30 April 2015

Chromosthesia, Exploring the Intersection of Art and Medicine

The Art and Medicine Project is an interdisciplinary collaboration between Virginia Commonwealth University in Qatar (VCUQatar) and Weill Cornell Medical College in Qatar (WCMC-Q), allowing medical students to rethink medical decision-making and patient care and art students to incorporate science into their creative practice.

Lead instructor, Professor Thomas (Rhys) Himsworth and the Co-Principal Investigators Amy Andres of VCUQatar and Professors Alan S. Weber and Stephen Scott of WCMC-Q designed the project as a one-semester special topic art seminar. The seminar ran from January 2015 to April 2015, with a final exhibition due to open to the public in the fall of 2015. The Art and Medicine Project grew out of the four faculty members’ mutual interest in investigating how art, design and medicine can create synergies that lead students to more informed, reflective, collaborative and interdisciplinary methods and practices.

During the project, students were challenged to work together on various assignments, including the design of their first exhibition, “Chromosthesia,” an immersive experience that enabled visitors to interact at the intersection of medicine and contemporary art. Visitors were encouraged to submit their emotional status either through their own Twitter account or on a provided tablet before and after entering the installation. In doing so, they became active participants as each emotion was assigned a corresponding color that would be projected through the exhibition space. Through “Chromosthesia,” students and visitors learned that there is an extraordinary language within the visual world that is often perceived unconsciously.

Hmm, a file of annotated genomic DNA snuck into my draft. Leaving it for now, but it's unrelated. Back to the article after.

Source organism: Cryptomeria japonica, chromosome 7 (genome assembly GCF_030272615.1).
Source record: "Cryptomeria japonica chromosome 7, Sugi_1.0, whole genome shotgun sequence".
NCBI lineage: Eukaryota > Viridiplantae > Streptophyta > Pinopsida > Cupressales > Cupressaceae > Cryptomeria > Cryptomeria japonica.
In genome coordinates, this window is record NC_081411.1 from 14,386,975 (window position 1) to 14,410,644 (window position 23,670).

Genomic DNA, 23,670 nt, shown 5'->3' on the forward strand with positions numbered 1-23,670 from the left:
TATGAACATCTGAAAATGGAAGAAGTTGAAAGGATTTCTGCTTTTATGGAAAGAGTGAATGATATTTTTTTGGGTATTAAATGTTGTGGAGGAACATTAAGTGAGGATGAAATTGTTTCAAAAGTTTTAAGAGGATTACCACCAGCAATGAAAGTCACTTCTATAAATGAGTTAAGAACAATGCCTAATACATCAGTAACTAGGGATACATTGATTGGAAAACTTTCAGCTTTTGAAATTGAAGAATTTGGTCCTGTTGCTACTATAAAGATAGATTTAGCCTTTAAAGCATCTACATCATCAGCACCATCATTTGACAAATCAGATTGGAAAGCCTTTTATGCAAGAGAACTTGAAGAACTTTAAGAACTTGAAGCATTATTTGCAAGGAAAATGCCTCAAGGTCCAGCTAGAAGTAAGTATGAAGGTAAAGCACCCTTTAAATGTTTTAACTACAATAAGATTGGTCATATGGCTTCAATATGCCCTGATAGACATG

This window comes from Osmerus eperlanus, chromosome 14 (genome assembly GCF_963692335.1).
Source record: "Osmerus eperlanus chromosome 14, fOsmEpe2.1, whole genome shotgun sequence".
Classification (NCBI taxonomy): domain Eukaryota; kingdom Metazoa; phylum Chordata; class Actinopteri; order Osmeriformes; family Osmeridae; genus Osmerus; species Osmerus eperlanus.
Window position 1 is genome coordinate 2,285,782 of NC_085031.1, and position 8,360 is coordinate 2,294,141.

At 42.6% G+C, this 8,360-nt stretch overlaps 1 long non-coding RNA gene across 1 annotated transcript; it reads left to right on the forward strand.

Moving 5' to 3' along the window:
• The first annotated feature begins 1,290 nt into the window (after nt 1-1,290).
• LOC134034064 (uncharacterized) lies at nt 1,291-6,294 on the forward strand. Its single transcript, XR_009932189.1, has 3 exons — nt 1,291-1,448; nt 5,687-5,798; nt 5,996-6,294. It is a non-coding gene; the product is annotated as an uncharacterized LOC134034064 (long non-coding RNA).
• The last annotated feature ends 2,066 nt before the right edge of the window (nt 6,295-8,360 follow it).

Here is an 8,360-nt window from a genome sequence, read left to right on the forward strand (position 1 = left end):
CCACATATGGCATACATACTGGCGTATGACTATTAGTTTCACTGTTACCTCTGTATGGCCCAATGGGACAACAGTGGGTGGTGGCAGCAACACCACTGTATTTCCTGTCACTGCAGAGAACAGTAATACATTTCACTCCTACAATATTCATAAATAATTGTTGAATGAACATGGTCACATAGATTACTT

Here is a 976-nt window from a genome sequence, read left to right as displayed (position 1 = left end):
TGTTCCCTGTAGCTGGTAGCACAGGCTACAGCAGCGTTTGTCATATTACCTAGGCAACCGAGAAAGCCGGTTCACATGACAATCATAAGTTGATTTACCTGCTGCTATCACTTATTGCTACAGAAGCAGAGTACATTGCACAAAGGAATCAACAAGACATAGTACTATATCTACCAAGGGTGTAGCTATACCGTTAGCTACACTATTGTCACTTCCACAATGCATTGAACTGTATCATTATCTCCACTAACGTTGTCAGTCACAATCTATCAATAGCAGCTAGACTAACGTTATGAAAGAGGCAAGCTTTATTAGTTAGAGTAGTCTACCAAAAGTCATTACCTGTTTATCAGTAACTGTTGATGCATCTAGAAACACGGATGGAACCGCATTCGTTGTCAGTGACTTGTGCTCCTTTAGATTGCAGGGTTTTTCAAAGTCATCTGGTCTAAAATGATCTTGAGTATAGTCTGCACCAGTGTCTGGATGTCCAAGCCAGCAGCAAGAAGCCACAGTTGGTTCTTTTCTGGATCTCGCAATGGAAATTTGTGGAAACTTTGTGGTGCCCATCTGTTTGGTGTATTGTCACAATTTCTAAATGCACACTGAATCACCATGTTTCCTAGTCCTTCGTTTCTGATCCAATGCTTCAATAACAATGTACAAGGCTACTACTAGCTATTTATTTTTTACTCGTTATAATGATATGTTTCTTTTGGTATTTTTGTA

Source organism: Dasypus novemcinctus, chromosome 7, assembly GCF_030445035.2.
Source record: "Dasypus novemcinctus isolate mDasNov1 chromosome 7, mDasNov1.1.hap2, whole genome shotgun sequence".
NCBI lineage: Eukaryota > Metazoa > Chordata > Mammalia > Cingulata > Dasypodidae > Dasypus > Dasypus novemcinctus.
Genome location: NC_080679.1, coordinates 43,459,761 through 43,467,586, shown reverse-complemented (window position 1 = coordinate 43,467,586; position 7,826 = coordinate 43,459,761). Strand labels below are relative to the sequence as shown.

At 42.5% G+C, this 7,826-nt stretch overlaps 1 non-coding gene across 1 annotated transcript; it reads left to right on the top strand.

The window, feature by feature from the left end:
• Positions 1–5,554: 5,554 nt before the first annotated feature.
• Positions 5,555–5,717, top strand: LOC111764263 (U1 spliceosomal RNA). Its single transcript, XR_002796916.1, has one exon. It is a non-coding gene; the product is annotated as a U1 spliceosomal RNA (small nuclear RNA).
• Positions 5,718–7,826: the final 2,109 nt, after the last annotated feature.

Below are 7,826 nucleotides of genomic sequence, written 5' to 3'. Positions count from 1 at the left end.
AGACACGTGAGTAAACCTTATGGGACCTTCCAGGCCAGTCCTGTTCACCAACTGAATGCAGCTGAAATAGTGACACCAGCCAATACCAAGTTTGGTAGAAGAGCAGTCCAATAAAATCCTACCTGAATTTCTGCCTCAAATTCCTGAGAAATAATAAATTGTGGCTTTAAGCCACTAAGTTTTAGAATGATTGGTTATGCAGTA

This experience can also be described as a colorization of the senses. When asked about the inspiration for this exhibition, Himsworth said: “Students were enthused by various artists that were discussed during class, such as James Turrell, an American artist focusing his pieces on light and space. Another stimulus was the large-scale interactive installations created by Mexican-Canadian electronic artist Rafael Lozano-Hemmer.” Himsworth added that “Chromosthesia” was the first interactive exhibition of its kind in Qatar with the capacity to collect the emotional data of visitors during its exhibition period.

According to Yanal Shaheen, a WCMC-Q student, the project opened his eyes to a new world of seemingly disparate experiences, now brought together through contemporary art and the medical humanities. He said: “It has only been one session and I’ve already started to realize, as a medical student, the beauty of art and its vitality to a humane experience of life. This course is truly enjoyable, innovative, and eye-opening: I’ve never thought that such two seemingly different fields can have that large of an influence on each other in numerous ways and dimensions.”

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